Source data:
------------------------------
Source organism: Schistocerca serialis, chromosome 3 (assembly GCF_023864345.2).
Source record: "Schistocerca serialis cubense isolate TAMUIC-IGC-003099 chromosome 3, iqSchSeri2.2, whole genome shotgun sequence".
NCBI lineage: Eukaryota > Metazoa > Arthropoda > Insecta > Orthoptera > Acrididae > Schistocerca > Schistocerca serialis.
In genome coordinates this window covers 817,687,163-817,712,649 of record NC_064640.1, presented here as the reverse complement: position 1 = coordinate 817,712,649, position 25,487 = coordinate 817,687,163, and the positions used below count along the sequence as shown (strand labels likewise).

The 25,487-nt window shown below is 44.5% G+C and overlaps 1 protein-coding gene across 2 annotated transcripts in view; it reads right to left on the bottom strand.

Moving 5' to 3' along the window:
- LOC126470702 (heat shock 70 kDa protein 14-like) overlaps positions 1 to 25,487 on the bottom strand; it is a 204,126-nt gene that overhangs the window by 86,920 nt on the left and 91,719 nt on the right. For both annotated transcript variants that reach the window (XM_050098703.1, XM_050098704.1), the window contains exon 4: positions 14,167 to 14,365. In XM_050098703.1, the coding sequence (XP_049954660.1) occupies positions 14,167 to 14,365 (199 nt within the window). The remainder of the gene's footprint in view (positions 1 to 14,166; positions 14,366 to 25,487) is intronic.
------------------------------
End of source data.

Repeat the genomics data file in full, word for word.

Source organism: Schistocerca serialis, chromosome 3 (assembly GCF_023864345.2).
Source record: "Schistocerca serialis cubense isolate TAMUIC-IGC-003099 chromosome 3, iqSchSeri2.2, whole genome shotgun sequence".
NCBI lineage: Eukaryota > Metazoa > Arthropoda > Insecta > Orthoptera > Acrididae > Schistocerca > Schistocerca serialis.
In genome coordinates this window covers 817,687,163-817,712,649 of record NC_064640.1, presented here as the reverse complement: position 1 = coordinate 817,712,649, position 25,487 = coordinate 817,687,163, and the positions used below count along the sequence as shown (strand labels likewise).

The 25,487-nt window shown below is 44.5% G+C and overlaps 1 protein-coding gene across 2 annotated transcripts in view; it reads right to left on the bottom strand.

Moving 5' to 3' along the window:
- LOC126470702 (heat shock 70 kDa protein 14-like) overlaps positions 1 to 25,487 on the bottom strand; it is a 204,126-nt gene that overhangs the window by 86,920 nt on the left and 91,719 nt on the right. For both annotated transcript variants that reach the window (XM_050098703.1, XM_050098704.1), the window contains exon 4: positions 14,167 to 14,365. In XM_050098703.1, the coding sequence (XP_049954660.1) occupies positions 14,167 to 14,365 (199 nt within the window). The remainder of the gene's footprint in view (positions 1 to 14,166; positions 14,366 to 25,487) is intronic.